Q: I have eight credit cards with a total amount of $13,000. I pay only minimum payments. How can I make only one payment each month?
Q: I have eight credit cards to pay, with a total amount of $13,000. I pay eight separate bills each month, and I pay only minimum payments. How can I make only one payment each month?
A: First, a wake-up call. With eight active credit cards on your report, few banks will entertain a balance transfer application from you right now. Since you wrote that you're just making minimum payments, I'm guessing that you may not meet the income requirements to support a ninth account.
Second, it's time to set up an automated system that can make your bill payments run like clockwork. To do this, you'll need to figure out your weekly budget for everything from food to utilities. Break it down by month, even if you get paid weekly or biweekly. Figure out the maximum amount you can afford to throw at your credit card bills, even if it's just one dollar more than the sum of your monthly payments. This will help you understand how to get ahead of your payment deadlines.
Third, set up an online checking account that you can use just to make automatic bill payments to your credit card companies. I suggest using a bank that's separate from any of the lenders who issued your credit cards. I've got two reasons for this tactic. If you fall behind on your credit card payments, some lenders may opt to pull cash from your checking account to cover your balance. You don't want to risk your other cards' payments getting disrupted if you end up in a dispute with one lender. Also, if someone manages to skim or clone your credit card, you don't want anyone to use that information to gain access to your checking account. Perkstreet Financial and ING Direct both offer free checking accounts with free electronic bill pay services.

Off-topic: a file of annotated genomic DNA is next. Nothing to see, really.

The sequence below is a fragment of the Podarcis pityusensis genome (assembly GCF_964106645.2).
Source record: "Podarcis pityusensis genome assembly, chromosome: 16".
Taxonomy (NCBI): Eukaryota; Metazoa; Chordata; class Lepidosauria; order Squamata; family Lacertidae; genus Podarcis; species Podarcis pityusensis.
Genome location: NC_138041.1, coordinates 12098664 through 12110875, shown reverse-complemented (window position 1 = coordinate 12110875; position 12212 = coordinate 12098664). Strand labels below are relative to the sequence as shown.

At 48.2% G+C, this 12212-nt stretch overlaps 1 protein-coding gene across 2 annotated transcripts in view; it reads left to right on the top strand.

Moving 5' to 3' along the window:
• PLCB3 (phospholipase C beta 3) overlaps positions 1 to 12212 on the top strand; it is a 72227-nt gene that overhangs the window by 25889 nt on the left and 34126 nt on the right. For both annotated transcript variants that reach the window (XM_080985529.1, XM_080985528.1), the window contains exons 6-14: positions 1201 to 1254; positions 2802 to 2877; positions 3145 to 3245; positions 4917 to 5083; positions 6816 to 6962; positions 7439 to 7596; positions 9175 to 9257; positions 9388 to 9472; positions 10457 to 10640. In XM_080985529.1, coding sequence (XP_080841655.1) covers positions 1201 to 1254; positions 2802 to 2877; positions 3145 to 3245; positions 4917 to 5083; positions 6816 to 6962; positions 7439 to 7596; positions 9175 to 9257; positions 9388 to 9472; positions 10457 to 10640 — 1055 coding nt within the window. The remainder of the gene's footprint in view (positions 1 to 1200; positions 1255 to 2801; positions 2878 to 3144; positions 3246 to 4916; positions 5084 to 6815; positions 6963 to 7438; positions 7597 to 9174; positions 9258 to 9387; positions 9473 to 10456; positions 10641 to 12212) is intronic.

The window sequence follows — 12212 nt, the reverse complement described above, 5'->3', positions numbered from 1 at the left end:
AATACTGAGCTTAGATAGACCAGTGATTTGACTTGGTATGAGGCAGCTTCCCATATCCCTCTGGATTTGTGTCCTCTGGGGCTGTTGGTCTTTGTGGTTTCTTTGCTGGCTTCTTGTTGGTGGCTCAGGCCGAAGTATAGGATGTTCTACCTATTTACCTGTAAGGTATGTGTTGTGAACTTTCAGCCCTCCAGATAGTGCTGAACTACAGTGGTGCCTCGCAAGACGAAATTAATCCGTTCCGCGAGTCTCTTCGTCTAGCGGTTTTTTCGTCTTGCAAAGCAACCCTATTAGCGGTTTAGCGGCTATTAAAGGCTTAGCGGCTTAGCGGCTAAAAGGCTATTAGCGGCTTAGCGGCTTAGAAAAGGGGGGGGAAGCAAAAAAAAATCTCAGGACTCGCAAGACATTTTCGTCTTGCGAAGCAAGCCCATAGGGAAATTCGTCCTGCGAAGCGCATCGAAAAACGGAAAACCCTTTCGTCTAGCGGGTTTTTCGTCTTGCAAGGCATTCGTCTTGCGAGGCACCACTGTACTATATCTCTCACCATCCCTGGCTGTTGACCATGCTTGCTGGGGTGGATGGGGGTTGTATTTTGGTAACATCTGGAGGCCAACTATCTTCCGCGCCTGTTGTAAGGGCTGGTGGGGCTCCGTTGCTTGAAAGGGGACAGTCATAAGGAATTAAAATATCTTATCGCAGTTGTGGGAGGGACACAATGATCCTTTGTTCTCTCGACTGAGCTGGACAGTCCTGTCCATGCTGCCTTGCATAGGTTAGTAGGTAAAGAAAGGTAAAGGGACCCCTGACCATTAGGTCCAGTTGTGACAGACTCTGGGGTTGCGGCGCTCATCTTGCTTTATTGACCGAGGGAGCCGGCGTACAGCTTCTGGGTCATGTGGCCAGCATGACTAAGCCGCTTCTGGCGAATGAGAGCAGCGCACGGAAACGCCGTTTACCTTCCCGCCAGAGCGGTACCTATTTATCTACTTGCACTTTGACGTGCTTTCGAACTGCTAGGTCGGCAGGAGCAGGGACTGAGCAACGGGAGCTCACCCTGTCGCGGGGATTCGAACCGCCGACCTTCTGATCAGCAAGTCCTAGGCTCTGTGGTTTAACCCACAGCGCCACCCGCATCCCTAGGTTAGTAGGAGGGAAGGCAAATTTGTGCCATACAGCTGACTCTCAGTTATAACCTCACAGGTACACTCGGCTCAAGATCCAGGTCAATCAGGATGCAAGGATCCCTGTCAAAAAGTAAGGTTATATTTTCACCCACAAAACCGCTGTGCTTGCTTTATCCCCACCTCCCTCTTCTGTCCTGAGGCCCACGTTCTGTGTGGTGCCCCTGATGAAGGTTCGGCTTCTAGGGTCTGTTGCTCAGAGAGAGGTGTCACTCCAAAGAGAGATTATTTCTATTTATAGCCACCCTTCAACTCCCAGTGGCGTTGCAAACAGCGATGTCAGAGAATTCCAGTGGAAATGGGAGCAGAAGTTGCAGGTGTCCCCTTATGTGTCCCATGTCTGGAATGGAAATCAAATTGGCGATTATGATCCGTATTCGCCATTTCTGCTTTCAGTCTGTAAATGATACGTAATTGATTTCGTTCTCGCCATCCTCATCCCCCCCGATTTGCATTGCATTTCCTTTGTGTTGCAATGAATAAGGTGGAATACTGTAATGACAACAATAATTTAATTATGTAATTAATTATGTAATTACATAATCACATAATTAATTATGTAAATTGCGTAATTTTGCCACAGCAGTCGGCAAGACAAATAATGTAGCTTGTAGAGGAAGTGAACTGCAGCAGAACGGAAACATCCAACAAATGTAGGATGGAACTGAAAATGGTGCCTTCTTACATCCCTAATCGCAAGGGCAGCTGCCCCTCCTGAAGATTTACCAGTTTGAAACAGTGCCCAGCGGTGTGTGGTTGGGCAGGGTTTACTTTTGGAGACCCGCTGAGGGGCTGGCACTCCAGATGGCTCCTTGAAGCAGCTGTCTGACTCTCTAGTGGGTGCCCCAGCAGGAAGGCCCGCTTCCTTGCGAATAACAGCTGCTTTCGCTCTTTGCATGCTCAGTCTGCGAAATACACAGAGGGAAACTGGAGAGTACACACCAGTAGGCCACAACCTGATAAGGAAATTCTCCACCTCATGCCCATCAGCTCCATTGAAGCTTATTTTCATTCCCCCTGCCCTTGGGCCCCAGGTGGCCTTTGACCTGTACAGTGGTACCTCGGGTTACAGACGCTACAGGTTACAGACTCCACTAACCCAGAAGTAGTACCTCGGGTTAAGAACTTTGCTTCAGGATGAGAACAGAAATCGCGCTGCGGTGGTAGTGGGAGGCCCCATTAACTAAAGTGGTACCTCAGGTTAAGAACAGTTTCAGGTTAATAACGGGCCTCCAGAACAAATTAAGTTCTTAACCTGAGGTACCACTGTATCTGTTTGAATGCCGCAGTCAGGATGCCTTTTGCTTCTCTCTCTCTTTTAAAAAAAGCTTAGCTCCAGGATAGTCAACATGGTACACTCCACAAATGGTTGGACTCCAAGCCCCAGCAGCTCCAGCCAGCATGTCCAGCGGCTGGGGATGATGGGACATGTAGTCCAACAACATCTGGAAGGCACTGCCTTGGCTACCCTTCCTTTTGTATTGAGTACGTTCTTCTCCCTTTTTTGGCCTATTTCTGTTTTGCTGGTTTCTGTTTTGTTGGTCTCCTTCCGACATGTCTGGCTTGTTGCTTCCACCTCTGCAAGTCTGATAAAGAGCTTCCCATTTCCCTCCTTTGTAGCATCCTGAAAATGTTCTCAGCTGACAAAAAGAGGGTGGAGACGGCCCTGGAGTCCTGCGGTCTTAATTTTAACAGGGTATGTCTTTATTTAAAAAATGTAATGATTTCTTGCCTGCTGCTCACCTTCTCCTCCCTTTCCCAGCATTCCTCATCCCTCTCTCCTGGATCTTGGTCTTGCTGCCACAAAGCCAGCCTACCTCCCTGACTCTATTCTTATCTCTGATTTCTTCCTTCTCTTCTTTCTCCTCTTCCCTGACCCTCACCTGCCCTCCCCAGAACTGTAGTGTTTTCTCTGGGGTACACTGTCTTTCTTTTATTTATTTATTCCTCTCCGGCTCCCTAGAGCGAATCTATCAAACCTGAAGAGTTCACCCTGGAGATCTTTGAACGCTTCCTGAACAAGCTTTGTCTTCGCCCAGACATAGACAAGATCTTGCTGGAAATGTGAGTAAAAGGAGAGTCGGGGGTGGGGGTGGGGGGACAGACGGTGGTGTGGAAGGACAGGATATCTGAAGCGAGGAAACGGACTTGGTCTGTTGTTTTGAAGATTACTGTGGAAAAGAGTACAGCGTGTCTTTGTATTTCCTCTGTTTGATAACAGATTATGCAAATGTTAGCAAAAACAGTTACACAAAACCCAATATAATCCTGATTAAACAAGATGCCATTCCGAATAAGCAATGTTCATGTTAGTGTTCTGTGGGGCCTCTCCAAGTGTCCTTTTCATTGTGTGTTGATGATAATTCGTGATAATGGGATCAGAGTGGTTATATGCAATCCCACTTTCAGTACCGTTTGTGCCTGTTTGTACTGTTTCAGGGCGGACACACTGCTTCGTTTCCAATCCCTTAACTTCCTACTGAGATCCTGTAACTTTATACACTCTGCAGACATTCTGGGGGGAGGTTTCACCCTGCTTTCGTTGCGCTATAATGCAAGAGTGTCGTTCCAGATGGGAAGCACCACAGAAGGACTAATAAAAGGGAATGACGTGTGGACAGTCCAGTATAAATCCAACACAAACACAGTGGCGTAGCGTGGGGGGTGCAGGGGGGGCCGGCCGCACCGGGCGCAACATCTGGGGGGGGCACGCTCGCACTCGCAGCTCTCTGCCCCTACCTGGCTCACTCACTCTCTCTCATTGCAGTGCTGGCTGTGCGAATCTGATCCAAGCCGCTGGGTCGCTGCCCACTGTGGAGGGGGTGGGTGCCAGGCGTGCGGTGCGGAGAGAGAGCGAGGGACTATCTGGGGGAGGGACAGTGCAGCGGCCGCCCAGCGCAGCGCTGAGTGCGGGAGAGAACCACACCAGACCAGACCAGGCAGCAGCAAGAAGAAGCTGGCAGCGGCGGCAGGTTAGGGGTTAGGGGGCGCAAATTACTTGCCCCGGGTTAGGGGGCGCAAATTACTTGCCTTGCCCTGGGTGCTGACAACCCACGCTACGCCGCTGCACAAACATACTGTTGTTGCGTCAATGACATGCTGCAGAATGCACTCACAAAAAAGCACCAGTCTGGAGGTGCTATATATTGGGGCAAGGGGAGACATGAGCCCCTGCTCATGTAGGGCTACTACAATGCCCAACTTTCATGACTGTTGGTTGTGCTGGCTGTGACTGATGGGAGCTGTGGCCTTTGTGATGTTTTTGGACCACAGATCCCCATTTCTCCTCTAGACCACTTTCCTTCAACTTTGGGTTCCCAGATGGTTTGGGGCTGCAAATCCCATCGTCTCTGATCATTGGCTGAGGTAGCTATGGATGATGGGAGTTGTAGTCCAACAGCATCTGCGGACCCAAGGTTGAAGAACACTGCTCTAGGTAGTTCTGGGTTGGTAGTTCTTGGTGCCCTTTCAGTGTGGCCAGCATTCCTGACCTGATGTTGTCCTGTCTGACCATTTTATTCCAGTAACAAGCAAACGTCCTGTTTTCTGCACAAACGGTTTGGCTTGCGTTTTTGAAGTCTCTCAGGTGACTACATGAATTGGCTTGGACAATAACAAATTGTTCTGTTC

Finally, set your employer's direct deposit to carve out money from each paycheck, so you've got enough cash in your bill pay checking on the first day of each month to cover all eight of your minimum payments. The first month will feel like a stretch, but you'll get used to the new rhythm pretty quickly. Using direct deposit this way automates getting cash into your account, so you're not tempted to spend it. Setting up your bill pay service to automatically pay your cards every month means you'll never miss a payment.
From your primary checking account, make additional payments to the credit card with the biggest current balance whenever you can. (Or if you prefer, pay down the smallest balance first. Or pay the card with the highest interest charges.)
This automated version of a "debt snowball" strategy can put those credit card payments out of your mind, achieving your goal of simplifying your bookkeeping. But you'll have to lock up those credit cards for now, to really make it work.
When paying your credit card bills feels like a full-time job, your checkbook and your mailbox can both fill you with dread. If you can make some commitments to changing your relationship with your credit cards, you can streamline your monthly bill payments while knocking down your debt.
- Should I not pay my credit card bill and hope banks offer me a settlement on my debts?
- Should I request a personal loan to pay off my credit cards?
- What do you recommend for a person who becomes disabled and after their card protection runs out, they are still disabled and unable to make payments?
- I did a balance transfer to one of those 0 percent interest cards for a span of some months - but my first bill came and there was over $375 in some sort of fee. What gives?
- Does interest accrue on a balance transfer?
- I have over $5,000 on a Chase Visa credit card. I would like to get a card with zero interest on balance transfers for 18 months. What is the best card to apply for?